2 Berlin Law Firm • 918-770-0172
MEET TINA & LANCE PARKHILL
Of Parkhill’s Liquors & Wine South and Parkhill’s Warehouse Liquors & Wine
As part of our new monthly section, we highlight and feature, FOR FREE , local small businesses that “get it.” These great small businesses are maxing out on customer service, living with an abundance mindset, and crushing it by example. This month’s featured local business is owned by some great friends of my wife, Tina and Lance Parkhill.
world-class liquors, and fine wines. We leverage local, national, and international industry experts to make our events a fun learning experience for everyone. Please visit our websites at ParkhillsSouth. com or ParkhillsLiquor.com and select the Club Parkhill tab to register. Another core value that drives our business is philanthropic involvement in our community. We have a strong sense of giving back and have actively supported over 100 local nonprofit organizations personally and through our businesses. We believe in serving by using our resources and time to participate on boards and committees that create a better community.
Parkhill’s Liquors & Wine was started 56 years ago by Fred Parkhill in 1963. Since then, “Fikes,” as many long-time customers call it, has grown to become one of Tulsa’s premier liquor stores. Another location, Parkhill’s Liquors & Wine South, opened in South Tulsa in 2011. Over the last decade, our businesses have persevered through strategic challenges like road developments, construction, economic recessions, and state liquor law changes. Our motto has always been that Parkhill’s is not your ordinary liquor store. The engagement of our experienced staff members in all aspects of our operations, sales, and expansion has created a devotion to always serving our clients at the highest level. In addition, the comprehensive customer experience is enhanced by the implementation of our educational tastings and seminars through the Club Parkhill membership. The program offers access to information and knowledge about an amazing variety of spirits, unique microbrews,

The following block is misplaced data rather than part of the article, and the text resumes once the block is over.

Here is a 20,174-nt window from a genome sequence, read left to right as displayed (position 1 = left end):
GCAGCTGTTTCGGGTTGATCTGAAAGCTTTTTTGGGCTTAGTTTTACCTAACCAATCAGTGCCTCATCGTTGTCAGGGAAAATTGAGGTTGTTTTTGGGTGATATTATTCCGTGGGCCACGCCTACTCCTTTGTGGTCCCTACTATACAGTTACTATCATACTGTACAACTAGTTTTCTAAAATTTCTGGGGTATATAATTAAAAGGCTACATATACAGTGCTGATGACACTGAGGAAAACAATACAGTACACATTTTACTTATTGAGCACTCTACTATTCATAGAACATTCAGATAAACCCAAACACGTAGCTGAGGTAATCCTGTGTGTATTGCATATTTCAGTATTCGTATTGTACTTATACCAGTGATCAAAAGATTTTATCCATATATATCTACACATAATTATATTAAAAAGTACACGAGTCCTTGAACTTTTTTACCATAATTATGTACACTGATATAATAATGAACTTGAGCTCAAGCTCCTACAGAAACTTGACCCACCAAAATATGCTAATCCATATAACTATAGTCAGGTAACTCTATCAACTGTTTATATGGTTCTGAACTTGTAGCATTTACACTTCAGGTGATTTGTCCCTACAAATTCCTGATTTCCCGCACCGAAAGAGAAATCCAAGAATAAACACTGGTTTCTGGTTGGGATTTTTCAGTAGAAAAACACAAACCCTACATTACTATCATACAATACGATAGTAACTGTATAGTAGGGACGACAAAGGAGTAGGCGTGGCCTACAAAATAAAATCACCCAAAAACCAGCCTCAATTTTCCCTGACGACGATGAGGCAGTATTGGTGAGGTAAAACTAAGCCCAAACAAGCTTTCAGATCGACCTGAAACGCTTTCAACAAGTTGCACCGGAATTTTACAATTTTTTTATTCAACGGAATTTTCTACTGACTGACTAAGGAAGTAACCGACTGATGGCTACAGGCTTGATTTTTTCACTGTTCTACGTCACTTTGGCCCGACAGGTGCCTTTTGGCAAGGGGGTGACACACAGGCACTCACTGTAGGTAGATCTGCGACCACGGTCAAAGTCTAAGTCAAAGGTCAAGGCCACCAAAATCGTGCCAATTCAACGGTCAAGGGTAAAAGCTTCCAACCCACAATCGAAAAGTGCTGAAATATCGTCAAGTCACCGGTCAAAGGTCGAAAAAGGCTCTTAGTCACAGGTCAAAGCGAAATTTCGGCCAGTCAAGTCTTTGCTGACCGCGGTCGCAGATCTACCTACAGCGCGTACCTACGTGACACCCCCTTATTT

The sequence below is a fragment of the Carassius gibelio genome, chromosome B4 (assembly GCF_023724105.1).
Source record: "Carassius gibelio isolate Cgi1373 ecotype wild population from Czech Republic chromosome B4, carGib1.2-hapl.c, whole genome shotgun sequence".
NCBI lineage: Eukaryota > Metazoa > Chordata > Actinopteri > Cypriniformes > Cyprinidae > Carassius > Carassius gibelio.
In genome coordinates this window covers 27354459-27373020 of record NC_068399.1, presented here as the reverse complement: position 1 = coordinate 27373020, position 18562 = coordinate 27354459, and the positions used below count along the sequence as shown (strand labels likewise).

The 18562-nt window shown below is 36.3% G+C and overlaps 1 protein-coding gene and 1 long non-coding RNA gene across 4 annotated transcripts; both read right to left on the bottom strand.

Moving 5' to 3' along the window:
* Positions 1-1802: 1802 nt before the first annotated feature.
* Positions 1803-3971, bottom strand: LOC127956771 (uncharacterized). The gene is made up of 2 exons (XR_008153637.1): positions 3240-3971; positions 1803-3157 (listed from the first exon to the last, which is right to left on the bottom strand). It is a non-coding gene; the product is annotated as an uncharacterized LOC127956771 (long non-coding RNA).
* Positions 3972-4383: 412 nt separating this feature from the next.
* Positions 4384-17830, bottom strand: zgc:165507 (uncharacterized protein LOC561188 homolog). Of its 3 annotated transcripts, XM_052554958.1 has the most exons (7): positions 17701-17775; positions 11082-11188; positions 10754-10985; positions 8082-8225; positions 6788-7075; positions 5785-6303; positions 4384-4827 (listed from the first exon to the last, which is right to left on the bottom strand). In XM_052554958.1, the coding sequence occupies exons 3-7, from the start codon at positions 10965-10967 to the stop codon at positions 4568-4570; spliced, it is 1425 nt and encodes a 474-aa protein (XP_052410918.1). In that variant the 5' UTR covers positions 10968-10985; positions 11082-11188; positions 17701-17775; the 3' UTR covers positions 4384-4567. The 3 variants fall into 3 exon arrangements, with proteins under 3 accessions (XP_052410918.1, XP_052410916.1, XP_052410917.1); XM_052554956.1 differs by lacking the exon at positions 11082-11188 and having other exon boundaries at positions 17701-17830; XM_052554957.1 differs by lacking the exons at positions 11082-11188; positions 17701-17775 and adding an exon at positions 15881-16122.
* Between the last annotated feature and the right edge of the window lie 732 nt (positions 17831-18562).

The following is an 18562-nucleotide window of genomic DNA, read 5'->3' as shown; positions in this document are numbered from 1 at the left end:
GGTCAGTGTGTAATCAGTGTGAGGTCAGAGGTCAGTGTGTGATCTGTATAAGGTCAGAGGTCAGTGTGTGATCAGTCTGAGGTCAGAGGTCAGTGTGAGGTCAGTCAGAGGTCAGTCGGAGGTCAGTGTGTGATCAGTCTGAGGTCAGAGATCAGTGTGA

Parkhill’s Warehouse Liquors & Wine 2432 E. 51st Street Tulsa, OK 74105 918-742-4187
Find us on Facebook and ParkhillsLiquor.com
Parkhill’s Liquors & Wine South 10018 S. Memorial Drive
Tulsa, OK 74133 918-528-6700
Find us on Facebook and ParkhillsSouth.com
The Best Leftover Turkey Sandwich
Inspired by FoodNetwork.com
1/3 cup leftover dressing or stuffing
2 slices sourdough bread
2 tbsp Dijon mustard
2 tbsp leftover gravy
2 slices Swiss cheese
1 tbsp butter, room temperature Note: Don’t worry if you don’t have all the leftovers required.
1/3 cup shredded leftover turkey
3 tbsp leftover cranberry sauce
1. Coat inside of each bread slice with mustard and a slice of cheese. Place turkey and cranberry sauce on one slice and dressing and gravy on the other. 2. Combine sandwich and spread butter on both sides. 3. In a panini maker or large skillet, grill until crispy and golden brown. 4. Slice and serve.
3 Berlin Law Firm • DefendingTulsa.com
PRSRT STD US POSTAGE PAID BOISE, ID PERMIT 411
8516 E. 101st Street, Suite A Tulsa, Oklahoma 74133
Phone: 918-770-0172 DefendingTulsa.com
Inside This Issue
What I’m Not Grateful For Page 1
Teaching Kids the Power of Voting Taste Test With Lauren Page 2 Local Business Highlight The Best Leftover Turkey Sandwich Page 3